Shakefest Inspires Educators at Drew University in New Jersey
For Bonnie Monte, artistic director of The Shakespeare Theatre of New Jersey, “Shakespeare is the best interdisciplinary teaching tool in the world.” And for a dozen teachers, including this writer, a week at STNJ’s “Shakefest”, a program for teachers, it was easy to see how this could be true.
Based at Drew University, in Madison, NJ, STNJ, in its 45 years, presents 8 plays a year by Shakespeare and other notable playwrights. It offers student matinees scheduled during school time, as well as troupes that travel to schools to perform assemblies. The Shakefest program, designed to assist teachers with their lessons, is in its 6th year.
For a week, the group—representing public and private schools, and as far away as Hawaii, Finland, and Greece (and as near as New Jersey)—participated in activities and text analysis designed to engage students in Shakespeare. STNJ staff conducted the daylong workshops which included theatre games, exploring language, and ways to bring reading Shakespeare to life in the classroom through “on your feet” exercises. Special guest discussed movement, taught stage combat, and suggested ways teachers can expand classroom work into school-wide festivals. Monte addressed the group daily, emphasizing how teachers should encourage student to think of Shakespeare “outside the box, that there’s no one way to perform Shakespeare.”
Through Shakespeare, students are exposed to “everything,” said Monte, including botany, astronomy, medicine, social interaction, law, religion, and everything having to do with human behavior. For young people to be truly exposed to Shakespeare, they need to either see it, perform it, or both. But merely reading in a classroom isn’t sufficient, said Monte.
Teachers were led through exercises similar to how actors preparing a play for STNJ. We addressed the fundamental questions required before performing. First, there is a story. The director, serving as a designer, determines the goal. This decision then guides the production. Monte urged teachers to enlist students through brainstorming ideas and research to create specific settings. Called “tablework”, actors analyze the text before rehearsing, to answer “hundreds of questions” about the setting, the characters, their motivations, and the plot. Analyzing characters presents the second fundamental question. Monte stressed how each actor must know his character—what motivates him, what angers him, what pleases him, how others perceive him, etc.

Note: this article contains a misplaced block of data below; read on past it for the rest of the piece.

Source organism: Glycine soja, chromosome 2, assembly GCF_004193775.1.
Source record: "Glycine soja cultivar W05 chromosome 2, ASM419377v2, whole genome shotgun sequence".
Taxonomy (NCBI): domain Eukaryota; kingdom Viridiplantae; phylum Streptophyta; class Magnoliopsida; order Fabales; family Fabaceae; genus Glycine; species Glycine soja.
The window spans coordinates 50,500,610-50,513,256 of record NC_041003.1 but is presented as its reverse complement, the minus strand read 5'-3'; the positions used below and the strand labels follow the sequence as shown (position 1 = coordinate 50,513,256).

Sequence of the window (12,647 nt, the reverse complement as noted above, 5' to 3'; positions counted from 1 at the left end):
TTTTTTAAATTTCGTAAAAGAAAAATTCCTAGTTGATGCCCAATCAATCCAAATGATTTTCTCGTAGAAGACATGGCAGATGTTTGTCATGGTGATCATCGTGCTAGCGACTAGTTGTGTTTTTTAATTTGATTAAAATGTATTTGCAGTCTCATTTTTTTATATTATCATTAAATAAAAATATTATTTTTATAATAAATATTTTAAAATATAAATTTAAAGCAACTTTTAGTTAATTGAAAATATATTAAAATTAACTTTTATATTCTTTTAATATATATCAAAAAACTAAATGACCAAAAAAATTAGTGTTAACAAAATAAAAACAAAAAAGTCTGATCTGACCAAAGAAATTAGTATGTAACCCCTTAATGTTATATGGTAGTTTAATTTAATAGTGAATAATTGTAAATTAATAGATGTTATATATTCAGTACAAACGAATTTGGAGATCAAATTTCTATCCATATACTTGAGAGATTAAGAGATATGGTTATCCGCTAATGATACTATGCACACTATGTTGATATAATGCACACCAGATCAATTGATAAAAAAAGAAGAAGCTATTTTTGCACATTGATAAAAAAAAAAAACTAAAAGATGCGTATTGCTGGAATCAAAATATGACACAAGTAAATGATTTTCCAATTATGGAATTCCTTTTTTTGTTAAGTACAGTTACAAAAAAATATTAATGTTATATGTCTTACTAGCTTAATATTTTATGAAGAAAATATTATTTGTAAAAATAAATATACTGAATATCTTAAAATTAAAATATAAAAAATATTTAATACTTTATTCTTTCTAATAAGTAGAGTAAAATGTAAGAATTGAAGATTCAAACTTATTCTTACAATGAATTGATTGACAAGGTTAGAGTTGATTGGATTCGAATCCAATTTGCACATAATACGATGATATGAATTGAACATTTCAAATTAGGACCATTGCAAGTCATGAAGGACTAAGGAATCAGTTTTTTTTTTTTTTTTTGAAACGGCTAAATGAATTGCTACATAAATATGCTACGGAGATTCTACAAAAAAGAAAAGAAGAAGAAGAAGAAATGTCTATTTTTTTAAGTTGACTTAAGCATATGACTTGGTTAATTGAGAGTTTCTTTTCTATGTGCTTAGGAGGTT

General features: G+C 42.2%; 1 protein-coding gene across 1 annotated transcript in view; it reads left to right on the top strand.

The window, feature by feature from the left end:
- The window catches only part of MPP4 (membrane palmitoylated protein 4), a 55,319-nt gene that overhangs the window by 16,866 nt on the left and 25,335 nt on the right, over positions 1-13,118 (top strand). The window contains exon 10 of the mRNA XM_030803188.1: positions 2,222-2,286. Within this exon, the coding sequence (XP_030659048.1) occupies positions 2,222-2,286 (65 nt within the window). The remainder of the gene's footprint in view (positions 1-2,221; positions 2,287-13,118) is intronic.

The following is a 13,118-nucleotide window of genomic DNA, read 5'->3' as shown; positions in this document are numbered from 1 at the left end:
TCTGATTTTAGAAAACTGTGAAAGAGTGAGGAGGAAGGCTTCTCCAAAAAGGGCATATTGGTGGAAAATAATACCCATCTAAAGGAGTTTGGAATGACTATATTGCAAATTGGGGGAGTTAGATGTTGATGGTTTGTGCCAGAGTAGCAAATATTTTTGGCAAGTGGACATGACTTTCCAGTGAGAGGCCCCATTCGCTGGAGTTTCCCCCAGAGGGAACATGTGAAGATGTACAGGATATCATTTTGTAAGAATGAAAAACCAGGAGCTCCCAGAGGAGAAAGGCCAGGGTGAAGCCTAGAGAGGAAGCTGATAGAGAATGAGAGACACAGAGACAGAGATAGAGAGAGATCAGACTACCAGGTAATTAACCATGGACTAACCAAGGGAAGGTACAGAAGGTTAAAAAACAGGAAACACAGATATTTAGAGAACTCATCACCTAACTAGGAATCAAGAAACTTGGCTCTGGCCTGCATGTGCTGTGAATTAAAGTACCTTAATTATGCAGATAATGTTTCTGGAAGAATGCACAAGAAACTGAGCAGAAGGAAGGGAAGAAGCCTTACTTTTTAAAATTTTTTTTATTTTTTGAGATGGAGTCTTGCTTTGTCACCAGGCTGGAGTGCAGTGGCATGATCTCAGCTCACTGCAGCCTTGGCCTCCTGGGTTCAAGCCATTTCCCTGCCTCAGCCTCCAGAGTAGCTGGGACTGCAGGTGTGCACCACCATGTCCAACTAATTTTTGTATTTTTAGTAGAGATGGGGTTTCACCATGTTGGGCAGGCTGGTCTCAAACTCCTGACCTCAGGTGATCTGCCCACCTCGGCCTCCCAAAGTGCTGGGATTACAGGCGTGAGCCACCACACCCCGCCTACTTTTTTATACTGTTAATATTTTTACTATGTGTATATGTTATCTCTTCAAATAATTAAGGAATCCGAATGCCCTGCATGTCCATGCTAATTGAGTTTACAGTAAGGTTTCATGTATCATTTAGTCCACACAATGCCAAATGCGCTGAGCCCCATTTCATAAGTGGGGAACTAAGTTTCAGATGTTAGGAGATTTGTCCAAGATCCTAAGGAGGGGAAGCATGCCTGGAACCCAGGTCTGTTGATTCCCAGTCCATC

“Approach reading Shakespeare like a detective novel. Shakespeare gives lots of clues; keep adding up all the clues to understand a character,” she said.
Answering “what” and “why” conclude the tablework. “What” refers to the themes of a play, or what is the essence, or what should the focus be. “Why” addresses why things happen and whether something can be assumed or not.
Lessons on interdisciplinary hooks and creating landscapes provided suggestions on how to stage Shakespeare in classrooms. Monte encouraged teachers to utilize different talents of students, noting those that don’t want to act, can create an orchestra of human sounds or create music from instruments made from household objects, such as vacuum cleaner hoses and garbage cans. Contemporary music that relates to the play can be used for transitional music between scenes, or one type of music can be used throughout—either music by one composer or by one instrument but different composers. Similarly, a single painting can provide inspiration for a play’s setting and theme, or works by one painter or by many painters representing a particular genre. A single color, and different shades of it, can also guide selections in a performance.
Associating a physical movement with every word or line assists students in memorization. Costumes should be simple—jeans and t-shirts of different colors, for example, can easily represent characters. Long prologues can be done as a choral reading, or split among many students and characters can also be played by several students, blending lines to show the transition between one student and another acting the same part.
Whether a series of scenes from a play, a series of scenes based on a specific theme from different plays, or an entire play, it’s crucial for students to have some performance experience. “Shakespeare was meant to be performed,” said Monte, “even if it’s just for the class next door, they need an audience.”
For more information, contact www.shakespearenj.org.